There’s nothing quite like the eerie sight of an insect preserved in amber. Now, a serendipitous discovery has revealed that insects can also find themselves trapped in opals.
In a blog post for Entomology Today, a news website run by the Entomological Society of America, gemologist Brian Berger shared pictures of an opal he bought during a trip to the Indonesian island of Java. Inside the iridescent crystal, Berger found the silhouette of an insect frozen in a dramatic pose, with its forelimbs outstretched and its jaws wide open.
The specimen was examined by the Gemological Institute of America, a nonprofit research institute, which authenticated it as a real opal with a fossil inclusion.
So how did a bug get into this gem? It may have started with exactly the same process that traps unlucky insects in amber, according to Berger.
Some trees exude a sticky sap that can immobilize bugs, leaves, seeds, and other ancient life forms. If these ensnared creatures are buried in the right sedimentary conditions, the sap transforms into a soft material called copal. Over millions of years of underground heat and pressure, copal polymerizes into hardened amber. After this amber sample preserved the insect, Berger suggests that it became “opalized.”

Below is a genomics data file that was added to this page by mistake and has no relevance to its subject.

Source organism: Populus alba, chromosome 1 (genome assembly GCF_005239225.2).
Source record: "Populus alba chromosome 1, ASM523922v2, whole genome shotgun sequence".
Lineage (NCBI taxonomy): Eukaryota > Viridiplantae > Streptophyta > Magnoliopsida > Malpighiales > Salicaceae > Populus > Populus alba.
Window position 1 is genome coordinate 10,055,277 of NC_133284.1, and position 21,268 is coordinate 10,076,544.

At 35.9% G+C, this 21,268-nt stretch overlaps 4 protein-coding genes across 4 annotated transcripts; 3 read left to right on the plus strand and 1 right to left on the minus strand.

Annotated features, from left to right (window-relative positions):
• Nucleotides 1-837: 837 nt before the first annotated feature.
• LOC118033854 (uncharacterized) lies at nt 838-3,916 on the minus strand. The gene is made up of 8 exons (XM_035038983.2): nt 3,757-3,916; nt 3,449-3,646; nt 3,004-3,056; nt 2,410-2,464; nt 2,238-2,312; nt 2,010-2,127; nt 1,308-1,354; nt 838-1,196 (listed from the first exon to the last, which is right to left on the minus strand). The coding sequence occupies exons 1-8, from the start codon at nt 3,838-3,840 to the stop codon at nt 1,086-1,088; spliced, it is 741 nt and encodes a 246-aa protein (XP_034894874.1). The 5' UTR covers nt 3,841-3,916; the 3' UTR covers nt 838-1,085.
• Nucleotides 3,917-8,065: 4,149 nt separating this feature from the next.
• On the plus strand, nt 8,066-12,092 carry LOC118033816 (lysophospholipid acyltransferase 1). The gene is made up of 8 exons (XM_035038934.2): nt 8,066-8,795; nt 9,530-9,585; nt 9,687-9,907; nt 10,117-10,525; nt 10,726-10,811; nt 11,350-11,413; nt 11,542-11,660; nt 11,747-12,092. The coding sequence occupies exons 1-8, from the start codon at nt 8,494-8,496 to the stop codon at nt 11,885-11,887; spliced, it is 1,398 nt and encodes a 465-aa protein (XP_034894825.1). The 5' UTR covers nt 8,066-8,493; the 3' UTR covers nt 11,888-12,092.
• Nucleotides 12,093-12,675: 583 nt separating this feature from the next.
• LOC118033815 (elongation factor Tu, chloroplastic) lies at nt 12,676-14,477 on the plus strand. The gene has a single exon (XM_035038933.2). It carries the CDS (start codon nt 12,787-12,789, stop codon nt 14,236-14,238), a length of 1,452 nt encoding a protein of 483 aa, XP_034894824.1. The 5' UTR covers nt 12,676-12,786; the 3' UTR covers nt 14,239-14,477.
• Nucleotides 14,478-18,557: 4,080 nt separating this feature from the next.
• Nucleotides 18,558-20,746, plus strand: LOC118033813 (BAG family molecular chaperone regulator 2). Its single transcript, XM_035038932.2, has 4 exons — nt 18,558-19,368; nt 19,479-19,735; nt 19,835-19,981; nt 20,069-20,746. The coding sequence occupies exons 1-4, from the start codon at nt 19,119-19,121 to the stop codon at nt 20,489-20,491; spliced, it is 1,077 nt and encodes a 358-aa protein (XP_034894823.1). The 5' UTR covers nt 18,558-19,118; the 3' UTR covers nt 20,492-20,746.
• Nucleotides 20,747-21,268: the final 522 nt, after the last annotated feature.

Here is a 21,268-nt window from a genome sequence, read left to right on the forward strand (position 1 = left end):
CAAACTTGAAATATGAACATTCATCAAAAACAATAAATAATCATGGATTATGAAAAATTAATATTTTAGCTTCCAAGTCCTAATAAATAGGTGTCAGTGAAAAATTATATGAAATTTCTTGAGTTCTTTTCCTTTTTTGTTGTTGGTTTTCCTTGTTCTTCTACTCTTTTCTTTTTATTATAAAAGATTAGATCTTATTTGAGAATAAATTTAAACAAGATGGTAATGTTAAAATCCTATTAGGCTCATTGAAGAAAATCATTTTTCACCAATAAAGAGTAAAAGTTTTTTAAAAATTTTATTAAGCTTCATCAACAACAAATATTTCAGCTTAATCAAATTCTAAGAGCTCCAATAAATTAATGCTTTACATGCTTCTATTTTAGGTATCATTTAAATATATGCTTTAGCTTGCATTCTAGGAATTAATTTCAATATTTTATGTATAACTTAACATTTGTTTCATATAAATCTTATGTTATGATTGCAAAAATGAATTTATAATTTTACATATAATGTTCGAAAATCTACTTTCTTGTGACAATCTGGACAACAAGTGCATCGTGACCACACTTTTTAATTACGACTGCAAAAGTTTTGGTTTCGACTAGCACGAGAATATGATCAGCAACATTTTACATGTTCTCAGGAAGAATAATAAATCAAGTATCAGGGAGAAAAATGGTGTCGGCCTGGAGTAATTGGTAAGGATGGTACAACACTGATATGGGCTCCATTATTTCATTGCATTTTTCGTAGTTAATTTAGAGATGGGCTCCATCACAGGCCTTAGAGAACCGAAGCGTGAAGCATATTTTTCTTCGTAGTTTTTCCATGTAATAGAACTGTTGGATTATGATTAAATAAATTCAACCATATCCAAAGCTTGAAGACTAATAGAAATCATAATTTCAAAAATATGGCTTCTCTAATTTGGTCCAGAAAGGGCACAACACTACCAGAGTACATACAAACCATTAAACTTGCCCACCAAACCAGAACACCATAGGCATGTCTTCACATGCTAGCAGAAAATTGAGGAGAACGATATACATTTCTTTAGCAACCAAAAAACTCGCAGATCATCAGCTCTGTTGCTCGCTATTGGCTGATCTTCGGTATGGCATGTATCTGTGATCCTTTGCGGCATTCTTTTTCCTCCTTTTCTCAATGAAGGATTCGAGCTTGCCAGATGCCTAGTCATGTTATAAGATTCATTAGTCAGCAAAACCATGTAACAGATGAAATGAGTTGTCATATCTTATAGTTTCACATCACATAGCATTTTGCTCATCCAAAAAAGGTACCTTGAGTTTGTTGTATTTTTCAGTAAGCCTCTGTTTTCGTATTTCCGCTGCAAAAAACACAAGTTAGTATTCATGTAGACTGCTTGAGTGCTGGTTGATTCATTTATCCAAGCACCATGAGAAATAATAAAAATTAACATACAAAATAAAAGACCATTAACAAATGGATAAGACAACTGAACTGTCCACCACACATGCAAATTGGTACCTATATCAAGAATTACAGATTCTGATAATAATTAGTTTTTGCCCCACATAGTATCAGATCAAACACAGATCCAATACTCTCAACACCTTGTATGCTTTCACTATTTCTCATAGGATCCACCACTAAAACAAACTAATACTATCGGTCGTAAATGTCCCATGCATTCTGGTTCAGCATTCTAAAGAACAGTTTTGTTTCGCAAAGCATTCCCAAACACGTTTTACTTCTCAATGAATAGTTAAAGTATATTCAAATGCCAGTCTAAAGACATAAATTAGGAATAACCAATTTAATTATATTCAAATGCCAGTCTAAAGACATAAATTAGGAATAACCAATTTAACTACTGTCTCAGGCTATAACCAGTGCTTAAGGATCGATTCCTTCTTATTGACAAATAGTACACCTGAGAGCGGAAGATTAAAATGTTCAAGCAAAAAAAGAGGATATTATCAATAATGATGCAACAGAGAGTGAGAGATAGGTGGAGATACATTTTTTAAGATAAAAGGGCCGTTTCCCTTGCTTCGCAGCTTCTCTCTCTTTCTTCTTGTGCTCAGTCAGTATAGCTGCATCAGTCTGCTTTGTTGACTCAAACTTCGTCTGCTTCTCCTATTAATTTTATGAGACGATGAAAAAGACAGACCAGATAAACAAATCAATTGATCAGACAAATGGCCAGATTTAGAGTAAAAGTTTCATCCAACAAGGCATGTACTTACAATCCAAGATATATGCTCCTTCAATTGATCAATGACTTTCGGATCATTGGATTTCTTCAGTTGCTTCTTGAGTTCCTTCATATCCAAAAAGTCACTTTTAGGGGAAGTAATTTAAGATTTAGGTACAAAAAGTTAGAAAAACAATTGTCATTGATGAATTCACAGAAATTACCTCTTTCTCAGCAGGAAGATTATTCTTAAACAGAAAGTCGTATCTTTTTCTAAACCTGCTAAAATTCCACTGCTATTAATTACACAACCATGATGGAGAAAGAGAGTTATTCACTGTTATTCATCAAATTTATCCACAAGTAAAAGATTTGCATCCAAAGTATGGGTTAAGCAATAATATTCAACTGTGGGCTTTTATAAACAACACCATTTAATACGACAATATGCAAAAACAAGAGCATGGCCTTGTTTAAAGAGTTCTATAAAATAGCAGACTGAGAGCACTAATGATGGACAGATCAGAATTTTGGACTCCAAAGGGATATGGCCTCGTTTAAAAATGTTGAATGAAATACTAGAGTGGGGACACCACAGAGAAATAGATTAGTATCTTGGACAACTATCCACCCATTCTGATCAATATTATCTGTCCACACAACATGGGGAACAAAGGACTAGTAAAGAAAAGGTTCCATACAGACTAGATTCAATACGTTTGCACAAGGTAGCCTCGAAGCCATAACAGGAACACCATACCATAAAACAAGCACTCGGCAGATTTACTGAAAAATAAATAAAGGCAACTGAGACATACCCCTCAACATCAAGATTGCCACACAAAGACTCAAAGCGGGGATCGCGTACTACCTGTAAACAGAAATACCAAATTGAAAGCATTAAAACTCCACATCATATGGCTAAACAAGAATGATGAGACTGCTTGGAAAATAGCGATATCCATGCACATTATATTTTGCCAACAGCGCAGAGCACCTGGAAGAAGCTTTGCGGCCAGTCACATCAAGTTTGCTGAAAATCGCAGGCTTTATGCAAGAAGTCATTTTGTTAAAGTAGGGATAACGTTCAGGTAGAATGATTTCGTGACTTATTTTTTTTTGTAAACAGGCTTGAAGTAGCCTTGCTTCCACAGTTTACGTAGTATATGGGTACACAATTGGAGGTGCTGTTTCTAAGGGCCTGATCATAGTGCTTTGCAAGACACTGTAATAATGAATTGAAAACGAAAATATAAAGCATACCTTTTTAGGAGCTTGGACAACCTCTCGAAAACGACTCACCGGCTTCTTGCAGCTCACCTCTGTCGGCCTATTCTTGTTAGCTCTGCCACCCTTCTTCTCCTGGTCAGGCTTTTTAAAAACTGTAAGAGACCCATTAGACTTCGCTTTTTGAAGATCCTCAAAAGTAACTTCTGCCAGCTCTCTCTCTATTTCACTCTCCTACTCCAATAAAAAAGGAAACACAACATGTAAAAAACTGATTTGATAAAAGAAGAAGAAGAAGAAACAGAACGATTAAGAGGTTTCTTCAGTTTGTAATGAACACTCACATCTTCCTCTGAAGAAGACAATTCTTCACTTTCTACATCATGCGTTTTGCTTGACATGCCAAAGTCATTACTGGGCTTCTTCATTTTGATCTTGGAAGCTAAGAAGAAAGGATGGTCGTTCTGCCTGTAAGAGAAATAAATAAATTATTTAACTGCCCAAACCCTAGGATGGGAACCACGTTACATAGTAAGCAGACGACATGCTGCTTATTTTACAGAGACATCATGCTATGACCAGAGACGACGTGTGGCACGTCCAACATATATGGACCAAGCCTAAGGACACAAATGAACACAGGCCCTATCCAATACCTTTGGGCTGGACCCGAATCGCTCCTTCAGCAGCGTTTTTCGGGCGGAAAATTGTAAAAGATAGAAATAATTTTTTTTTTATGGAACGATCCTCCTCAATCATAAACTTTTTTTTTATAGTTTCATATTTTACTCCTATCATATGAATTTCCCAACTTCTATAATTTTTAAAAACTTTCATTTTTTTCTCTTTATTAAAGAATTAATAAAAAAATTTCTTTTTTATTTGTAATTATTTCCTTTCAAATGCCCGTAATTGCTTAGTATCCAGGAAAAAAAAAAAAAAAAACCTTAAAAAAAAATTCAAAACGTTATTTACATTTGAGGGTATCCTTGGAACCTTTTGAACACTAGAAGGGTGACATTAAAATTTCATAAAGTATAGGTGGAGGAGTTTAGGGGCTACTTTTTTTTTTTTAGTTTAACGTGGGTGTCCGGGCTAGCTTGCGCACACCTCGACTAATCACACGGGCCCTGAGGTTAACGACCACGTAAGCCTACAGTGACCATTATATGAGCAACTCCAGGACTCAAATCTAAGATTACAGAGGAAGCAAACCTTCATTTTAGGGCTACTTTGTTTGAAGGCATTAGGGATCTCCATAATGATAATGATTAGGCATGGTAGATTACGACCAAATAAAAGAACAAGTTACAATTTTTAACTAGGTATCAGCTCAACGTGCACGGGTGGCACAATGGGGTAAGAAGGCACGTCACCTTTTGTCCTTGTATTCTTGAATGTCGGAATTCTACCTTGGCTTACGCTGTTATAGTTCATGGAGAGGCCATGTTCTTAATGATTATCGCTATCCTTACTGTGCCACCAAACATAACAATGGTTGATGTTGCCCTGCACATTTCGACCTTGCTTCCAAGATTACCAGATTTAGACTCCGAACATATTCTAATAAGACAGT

Opalization occurs when dissolved silicates are swept into cracks and cavities by water or other ground liquids, where they harden into opals. Indonesian opals are normally created by volcanic processes, according to ScienceAlert, so the amber may have become opalized in the presence of hot siliceous fluids.
Berger emphasizes that this is just one possible theory, and he’s hoping to collaborate with other experts to help figure out the age, origins, and evolution of this rare opalized glimpse into the past.
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